Please use this identifier to cite or link to this item:
|Title:||Observation of a surface alloying-to-dealloying transition during growth of Bi on Ag(111)||Authors:||Zhang, K.H.L.
|Issue Date:||14-Jun-2011||Citation:||Zhang, K.H.L., McLeod, I.M., Lu, Y.H., Dhanak, V.R., Matilainen, A., Lahti, M., Pussi, K., Egdell, R.G., Wang, X.-S., Wee, A.T.S., Chen, W. (2011-06-14). Observation of a surface alloying-to-dealloying transition during growth of Bi on Ag(111). Physical Review B - Condensed Matter and Materials Physics 83 (23) : -. ScholarBank@NUS Repository. https://doi.org/10.1103/PhysRevB.83.235418||Abstract:||The atomic structures that develop as a function of coverage during deposition of Bi on Ag(111) have been studied using low-temperature scanning tunneling microscopy, low-energy electron diffraction, and ab initio calculations. The growth process involves two sequential stages. At low coverage, Bi atoms are incorporated into the topmost layer of Ag(111), resulting in the formation of an Ag2Bi alloy confined to the surface and ordered (√3×√3)R30°Ag2Bi islands supported on Ag(111). This mode of accommodation of Bi was found to be energetically favorable based on ab initio total-energy calculations. At coverage above a critical value of 0.55 monolayers, the Ag2Bi alloy phase gradually converts into an ordered Bi (p×√3) overlayer structure supported on Ag(111). We postulate that the dealloying transition is likely driven by compressive strain induced by incorporation of large-size Bi atoms into Ag at a high coverage and the subsequent lack of miscibility of Ag and Bi bulk phases. After completion of the dealloying process, Bi(110) thin films can be grown epitaxially on top of Ag(111) with a chemically abrupt interface. © 2011 American Physical Society.||Source Title:||Physical Review B - Condensed Matter and Materials Physics||URI:||http://scholarbank.nus.edu.sg/handle/10635/94409||ISSN:||10980121||DOI:||10.1103/PhysRevB.83.235418|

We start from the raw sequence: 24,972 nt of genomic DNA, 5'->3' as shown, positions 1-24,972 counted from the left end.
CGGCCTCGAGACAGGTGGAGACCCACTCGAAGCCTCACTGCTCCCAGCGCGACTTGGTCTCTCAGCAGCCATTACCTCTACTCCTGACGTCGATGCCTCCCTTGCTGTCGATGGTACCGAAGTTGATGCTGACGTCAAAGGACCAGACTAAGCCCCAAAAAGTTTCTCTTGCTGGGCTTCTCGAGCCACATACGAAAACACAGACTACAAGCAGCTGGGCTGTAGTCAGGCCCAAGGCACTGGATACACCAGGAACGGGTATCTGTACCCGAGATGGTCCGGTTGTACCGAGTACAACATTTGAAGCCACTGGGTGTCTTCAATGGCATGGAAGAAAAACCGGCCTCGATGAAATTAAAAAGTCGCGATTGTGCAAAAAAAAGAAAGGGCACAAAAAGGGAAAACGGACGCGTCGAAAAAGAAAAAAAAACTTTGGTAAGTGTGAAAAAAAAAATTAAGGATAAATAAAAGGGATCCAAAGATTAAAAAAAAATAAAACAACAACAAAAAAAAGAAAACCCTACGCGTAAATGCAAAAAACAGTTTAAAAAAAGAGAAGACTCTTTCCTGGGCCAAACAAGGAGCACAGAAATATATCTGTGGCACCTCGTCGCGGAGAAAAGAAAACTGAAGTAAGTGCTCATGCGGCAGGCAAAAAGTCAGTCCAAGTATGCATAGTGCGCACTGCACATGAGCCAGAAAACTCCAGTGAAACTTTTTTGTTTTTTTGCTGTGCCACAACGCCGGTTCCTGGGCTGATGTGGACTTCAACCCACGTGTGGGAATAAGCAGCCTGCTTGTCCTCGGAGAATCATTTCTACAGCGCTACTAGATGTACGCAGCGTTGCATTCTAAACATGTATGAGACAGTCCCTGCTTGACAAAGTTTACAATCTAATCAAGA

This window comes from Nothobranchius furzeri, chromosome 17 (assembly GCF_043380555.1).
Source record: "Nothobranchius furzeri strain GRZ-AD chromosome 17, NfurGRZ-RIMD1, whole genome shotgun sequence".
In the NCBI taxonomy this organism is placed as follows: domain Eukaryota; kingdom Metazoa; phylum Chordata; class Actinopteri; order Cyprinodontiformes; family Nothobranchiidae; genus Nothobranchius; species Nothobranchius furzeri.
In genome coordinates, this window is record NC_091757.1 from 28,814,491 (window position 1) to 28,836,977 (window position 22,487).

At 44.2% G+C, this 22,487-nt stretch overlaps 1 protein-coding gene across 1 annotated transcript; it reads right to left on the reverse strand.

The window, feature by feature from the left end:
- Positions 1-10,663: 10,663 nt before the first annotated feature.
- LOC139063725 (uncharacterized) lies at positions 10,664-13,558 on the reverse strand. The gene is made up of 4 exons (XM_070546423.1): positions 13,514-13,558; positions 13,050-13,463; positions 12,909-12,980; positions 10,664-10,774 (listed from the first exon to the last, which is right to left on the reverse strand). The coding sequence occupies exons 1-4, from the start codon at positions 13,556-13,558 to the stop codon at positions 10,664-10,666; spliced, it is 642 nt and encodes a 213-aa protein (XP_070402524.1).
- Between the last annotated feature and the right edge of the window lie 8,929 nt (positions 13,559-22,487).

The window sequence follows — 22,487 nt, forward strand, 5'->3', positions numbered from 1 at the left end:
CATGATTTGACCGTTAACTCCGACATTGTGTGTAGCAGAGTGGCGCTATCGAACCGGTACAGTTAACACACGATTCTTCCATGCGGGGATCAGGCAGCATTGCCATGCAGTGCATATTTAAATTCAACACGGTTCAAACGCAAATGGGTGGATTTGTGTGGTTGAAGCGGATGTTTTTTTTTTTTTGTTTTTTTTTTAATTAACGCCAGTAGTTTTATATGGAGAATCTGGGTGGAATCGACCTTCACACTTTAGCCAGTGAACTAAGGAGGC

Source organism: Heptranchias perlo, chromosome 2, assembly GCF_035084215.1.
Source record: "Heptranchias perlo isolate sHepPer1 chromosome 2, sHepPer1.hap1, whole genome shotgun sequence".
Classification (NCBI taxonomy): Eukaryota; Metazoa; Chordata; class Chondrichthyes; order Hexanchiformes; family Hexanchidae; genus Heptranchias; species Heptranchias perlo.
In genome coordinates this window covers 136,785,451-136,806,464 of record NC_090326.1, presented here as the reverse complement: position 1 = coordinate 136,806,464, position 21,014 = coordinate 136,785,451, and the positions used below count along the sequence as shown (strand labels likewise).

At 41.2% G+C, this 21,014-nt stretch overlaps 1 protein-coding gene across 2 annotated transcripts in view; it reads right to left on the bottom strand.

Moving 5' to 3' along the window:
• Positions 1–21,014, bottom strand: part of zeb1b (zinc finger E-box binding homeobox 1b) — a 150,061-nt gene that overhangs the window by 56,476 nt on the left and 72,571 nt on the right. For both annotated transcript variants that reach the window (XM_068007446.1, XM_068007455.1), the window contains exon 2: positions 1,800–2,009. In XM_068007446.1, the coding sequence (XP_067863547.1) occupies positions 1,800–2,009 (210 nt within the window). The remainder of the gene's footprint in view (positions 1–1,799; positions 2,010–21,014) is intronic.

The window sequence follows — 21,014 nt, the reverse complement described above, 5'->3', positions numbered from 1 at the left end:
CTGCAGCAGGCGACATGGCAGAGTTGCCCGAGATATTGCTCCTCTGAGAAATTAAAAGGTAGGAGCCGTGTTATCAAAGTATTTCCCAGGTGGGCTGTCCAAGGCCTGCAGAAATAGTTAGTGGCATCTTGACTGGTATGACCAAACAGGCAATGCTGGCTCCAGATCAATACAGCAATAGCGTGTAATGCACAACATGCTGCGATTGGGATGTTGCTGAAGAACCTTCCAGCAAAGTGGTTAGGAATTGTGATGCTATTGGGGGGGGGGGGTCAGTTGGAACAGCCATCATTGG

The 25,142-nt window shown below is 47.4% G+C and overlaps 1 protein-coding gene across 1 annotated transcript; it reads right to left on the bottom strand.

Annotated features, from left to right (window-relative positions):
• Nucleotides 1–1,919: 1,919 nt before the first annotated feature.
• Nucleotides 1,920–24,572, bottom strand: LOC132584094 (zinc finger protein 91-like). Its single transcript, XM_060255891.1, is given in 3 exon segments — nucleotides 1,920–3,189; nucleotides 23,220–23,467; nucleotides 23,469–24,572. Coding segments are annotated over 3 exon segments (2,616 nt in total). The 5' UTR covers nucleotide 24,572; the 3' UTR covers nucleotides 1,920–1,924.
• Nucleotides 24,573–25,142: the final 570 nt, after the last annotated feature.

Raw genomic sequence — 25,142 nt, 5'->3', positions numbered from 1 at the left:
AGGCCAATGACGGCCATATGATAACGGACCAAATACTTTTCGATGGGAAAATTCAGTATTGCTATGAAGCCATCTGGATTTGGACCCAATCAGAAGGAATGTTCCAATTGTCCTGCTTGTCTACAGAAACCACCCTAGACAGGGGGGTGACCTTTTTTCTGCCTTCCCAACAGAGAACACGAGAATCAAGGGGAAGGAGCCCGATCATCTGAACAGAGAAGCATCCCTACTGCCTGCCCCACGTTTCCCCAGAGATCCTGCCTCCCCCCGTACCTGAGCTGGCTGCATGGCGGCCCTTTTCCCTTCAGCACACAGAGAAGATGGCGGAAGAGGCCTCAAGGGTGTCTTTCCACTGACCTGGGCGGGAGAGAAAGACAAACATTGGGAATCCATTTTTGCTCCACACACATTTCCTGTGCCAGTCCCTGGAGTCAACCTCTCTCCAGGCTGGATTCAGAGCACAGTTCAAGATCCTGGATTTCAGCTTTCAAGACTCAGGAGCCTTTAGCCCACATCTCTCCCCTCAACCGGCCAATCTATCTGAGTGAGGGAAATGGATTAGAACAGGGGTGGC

|Appears in Collections:||Staff Publications|
Show full item record
Files in This Item:
There are no files associated with this item.
checked on Jun 2, 2020
WEB OF SCIENCETM
checked on Jun 2, 2020
checked on May 30, 2020
Items in DSpace are protected by copyright, with all rights reserved, unless otherwise indicated.